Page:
Study: 92% of U.S. 2-year-olds have online record

A study conducted for AVG finds that the vast majority of U.S. kids "have an online presence by the time they are 2." More than a third of them had a digital lives before they were born.

Larry Magid
Larry Magid is a technology journalist and an Internet safety advocate. He's been writing and speaking about Internet safety since he wrote Internet safety guide "Child Safety on the Information Highway" in 1994. He is co-director of ConnectSafely.org, founder of SafeKids.com and SafeTeens.com, and a board member of the National Center for Missing & Exploited Children. Larry's technology analysis and commentary can be heard on CBS News and CBS affiliates, and read on CBSNews.com. He also writes a personal-tech column for the San Jose Mercury News. You can e-mail Larry.
Larry Magid
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Picture of blogger Larry Magid, taken long before it was possible to create a digital footprint. Larry's parents

There has been a lot of concern about young people posting too much information about themselves online, but a study commissioned by security company AVG found that 92 percent of U.S. children have some type of online presence by the time they are 2 years old. A third of U.S. mothers posted pictures of newborns, and 34 percent of U.S. moms said they had posted sonograms of their as-yet unborn child.

The study, conducted by Research Now, surveyed 2,200 mothers with young children in the United States, United Kingdom, Germany, France, Italy, Spain, Canada, Australia, New Zealand, and Japan during the week of September 27. American parents, according to the study, are more likely to share baby pictures and information online than parents from other countries in the survey. Seventy-three percent of parents in the United Kingdom, Spain, France, Germany, and Italy said they were willing to share images of their infants.

According to the study, the average "digital birth" of children worldwide happens at about six months, with a third of children having photos of them posted online within two weeks of birth.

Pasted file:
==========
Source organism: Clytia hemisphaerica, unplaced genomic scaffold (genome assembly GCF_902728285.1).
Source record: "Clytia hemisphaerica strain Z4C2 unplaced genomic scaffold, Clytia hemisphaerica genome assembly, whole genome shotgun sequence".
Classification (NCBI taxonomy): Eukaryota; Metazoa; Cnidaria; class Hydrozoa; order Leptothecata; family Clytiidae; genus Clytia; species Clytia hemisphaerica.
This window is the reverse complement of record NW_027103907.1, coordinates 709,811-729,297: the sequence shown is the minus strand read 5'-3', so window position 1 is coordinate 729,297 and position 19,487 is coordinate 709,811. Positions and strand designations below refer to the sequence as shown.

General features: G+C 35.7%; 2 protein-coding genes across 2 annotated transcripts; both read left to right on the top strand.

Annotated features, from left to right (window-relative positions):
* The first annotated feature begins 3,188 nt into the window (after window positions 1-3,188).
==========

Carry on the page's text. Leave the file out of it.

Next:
AVG Chief Executive J.R. Smith acknowledged that "it's completely understandable why proud parents would want to upload and share images of very young children with friends and families," but he urged parents to remember that they are "creating a digital history for a human being that will follow him or her for the rest of their life."

Smith makes a good point. I don't worry about putting a child in danger simply by sharing his or her photos online, but I do think that it's important for parents to consider that their babies will someday turn into preteens and teens who might have some issues with their baby pictures floating around the Web. (See Lance Whitney's Q&A with Smith.) Also, be careful about what types of pictures you post. Photos that may be appropriate for family viewing could be inappropriate, if shared with the general public.

AVG's research also reinforces the need for parents to think about the privacy settings on their social-networking profiles, including not just Facebook but other sites, such as Flickr, Picasa, and YouTube. All of these sites have privacy settings that can limit who can see what. Facebook allows members to control who has access to photos and other shared media on a post-by-post basis.

Having said that, there is always the possibility that someone with access can copy, store, or forward anything you post.